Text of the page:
The Watch can be broken into three parts. The first is a very brief overview of the history of watches and a survey of various technical complications. The second, which is the bulk of the book, is a collection of profiles on the fifty most important watch brands. Pulvirent says this is the other important update. “There are a lot of innovative new brands that either didn’t exist twelve years ago or were so under the radar, they wouldn’t have been in the first book. Then there are other brands that were poised for success, but have since ceased to be culturally relevant.” Such brand profiles include industry titans such as Rolex, Patek Philippe, and Jaeger-LeCoultre, as well as notable independents such as MB&F, Greubel Forsey, and Ressence that show “the creativity that’s taken hold in the industry today.”
For guys who are just learning their way around this field, the best material will be at the back, in the chapter on the buying, collecting, and maintaining of high-end timepieces. Some of the information here is basic, but worth emphasizing. Regarding books, the authors warn of vanity titles published by brands, which are often more about marketing than education. They also give some useful information regarding buying pre-owned watches and note why you shouldn’t get hung up on making beginner mistakes.
Additionally, there are the kind of “top ten” lists that never fail to spur controversy, but nevertheless beginners will find useful. “12 Great Modern Dress Watches.” “8 Brands Whose Watches are Less Expensive Than They Look.” “10 Small Independent Brands to Look Out For.” “13 Iconic Vintage Watches.” “7 Go-Anywhere Sport Watches.” “10 Movements to Know.” Those can be a nice jumping off point for more research, if you’re so inclined.
Naturally, some things had to be left on the cutting room floor. Pulvirent says the hardest part of updating the book was sticking to Stone’s original mission of profiling just the top fifty makers in this world. “I would have loved to include a whole section on Vianney Halter and Philippe Dufour — actually, the back cover is of a Philippe Dufour watch because I wanted to include them somewhere — but I think the book is better for having just fifty brands.”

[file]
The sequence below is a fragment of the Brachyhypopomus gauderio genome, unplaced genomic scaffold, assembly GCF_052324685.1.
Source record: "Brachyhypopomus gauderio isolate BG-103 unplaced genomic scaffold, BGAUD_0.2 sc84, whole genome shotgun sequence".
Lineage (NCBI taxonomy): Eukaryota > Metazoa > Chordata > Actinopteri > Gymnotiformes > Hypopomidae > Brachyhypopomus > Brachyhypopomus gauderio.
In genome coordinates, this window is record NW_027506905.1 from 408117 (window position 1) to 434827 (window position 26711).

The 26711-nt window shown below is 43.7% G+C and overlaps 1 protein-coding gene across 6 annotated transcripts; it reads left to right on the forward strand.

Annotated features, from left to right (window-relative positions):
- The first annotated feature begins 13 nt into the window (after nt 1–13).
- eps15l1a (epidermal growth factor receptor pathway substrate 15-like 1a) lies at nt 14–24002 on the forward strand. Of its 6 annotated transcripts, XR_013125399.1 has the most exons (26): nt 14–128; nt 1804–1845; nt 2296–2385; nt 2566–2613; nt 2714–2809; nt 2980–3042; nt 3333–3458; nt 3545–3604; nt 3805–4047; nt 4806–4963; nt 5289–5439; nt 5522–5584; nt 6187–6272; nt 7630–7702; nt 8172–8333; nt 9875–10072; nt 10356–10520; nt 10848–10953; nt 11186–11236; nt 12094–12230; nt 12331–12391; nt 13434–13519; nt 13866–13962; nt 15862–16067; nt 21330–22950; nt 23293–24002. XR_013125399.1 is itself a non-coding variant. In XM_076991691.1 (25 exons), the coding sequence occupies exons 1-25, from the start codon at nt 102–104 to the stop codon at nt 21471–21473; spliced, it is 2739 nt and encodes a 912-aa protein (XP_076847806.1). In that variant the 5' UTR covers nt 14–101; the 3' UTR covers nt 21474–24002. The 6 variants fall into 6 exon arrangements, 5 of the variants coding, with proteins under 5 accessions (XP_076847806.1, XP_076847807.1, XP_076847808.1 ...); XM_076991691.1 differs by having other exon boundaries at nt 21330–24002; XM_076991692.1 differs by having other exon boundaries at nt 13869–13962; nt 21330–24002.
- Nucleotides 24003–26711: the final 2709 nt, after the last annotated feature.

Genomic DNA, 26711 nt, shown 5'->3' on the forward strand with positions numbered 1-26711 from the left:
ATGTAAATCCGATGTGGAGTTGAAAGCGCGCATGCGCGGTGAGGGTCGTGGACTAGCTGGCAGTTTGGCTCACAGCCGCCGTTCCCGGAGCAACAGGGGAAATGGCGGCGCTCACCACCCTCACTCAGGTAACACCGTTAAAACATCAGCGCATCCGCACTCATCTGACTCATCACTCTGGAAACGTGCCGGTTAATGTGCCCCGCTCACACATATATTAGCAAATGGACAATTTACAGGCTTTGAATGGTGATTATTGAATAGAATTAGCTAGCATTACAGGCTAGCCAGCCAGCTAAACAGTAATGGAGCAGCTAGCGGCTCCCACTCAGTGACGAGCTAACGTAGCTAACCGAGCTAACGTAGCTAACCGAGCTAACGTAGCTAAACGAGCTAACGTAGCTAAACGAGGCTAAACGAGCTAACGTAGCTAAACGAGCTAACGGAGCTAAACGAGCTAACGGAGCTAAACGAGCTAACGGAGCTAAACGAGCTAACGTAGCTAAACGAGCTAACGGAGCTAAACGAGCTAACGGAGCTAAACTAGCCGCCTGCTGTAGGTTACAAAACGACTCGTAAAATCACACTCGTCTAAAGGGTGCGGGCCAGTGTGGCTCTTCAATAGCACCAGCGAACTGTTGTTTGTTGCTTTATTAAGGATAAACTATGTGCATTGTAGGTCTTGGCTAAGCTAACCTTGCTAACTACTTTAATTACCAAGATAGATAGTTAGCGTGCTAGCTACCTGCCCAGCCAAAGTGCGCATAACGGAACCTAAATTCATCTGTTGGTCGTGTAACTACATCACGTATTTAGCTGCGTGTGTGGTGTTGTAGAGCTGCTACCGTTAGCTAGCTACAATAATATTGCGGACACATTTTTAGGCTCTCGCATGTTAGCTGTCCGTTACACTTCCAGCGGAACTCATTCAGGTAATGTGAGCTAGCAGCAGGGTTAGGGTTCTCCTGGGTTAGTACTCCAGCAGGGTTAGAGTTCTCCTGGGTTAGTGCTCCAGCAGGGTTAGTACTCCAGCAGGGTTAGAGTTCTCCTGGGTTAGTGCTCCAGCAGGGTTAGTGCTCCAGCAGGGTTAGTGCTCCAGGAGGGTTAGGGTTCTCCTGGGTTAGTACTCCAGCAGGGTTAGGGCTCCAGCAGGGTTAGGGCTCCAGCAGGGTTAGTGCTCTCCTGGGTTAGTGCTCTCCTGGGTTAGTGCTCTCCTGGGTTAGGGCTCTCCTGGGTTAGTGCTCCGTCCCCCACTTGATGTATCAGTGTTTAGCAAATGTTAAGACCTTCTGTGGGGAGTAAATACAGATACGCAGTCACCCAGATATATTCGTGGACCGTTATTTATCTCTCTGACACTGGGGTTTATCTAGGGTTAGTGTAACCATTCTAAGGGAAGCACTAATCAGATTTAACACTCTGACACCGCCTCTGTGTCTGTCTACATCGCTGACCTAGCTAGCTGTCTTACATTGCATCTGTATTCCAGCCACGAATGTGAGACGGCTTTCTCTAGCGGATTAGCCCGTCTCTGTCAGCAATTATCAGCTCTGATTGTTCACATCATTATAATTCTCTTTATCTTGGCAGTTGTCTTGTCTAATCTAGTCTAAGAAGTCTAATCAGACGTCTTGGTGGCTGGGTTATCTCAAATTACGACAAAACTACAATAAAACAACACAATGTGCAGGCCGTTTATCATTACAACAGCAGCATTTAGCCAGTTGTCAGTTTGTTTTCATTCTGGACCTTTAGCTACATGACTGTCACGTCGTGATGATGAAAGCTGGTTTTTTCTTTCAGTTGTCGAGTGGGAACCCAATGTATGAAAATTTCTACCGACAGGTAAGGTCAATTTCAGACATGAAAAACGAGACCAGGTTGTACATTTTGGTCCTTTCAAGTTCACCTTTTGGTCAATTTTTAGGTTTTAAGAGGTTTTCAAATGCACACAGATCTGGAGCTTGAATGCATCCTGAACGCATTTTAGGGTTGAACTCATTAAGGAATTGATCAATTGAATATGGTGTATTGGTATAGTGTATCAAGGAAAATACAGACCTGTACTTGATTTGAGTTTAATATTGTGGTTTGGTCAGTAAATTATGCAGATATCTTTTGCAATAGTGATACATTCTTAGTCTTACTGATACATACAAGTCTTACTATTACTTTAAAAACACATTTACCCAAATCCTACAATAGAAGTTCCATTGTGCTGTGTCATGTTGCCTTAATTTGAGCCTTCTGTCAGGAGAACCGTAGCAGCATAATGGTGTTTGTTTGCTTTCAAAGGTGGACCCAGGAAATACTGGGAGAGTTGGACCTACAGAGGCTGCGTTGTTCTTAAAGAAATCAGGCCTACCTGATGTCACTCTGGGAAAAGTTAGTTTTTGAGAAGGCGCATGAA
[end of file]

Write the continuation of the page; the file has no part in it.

Of the books on men’s style, much of the field can be broken-up accordingly. The first are practical books aimed at people who are simply trying to dress better. Some of the more useful titles in this category include Alan Flusser’s Dressing the Man and Esquire’s Handbook of Style. Then there are books aimed at people who are interested in clohing as a subject, such as Bruce Boyer’s books, which often touch on cultural issues, and “academic” texts such as Ready-Made Democracy. And finally, the largest category are those that are little more than picture books, which are sometimes supplemented with Wikipedia-like entries.
The Watch takes a bit from all three categories. There’s practical advice and a survey of complications for people who are new to the subject, but also profiles on so many brands, a seasoned enthusiast is sure to find something new. And it has a stellar collection of photos, which is important since this is still very much a visual subject. This is one of those rare men’s style books — or at least men’s style adjacent — that’s smart, but also accessible. It does a wonderful job of distilling what makes watches special without making the casual reader feel like an outsider. The Watch is something that both collectors and neophytes can enjoy, which is why it’s been one of the bestselling books on this subject for over a decade.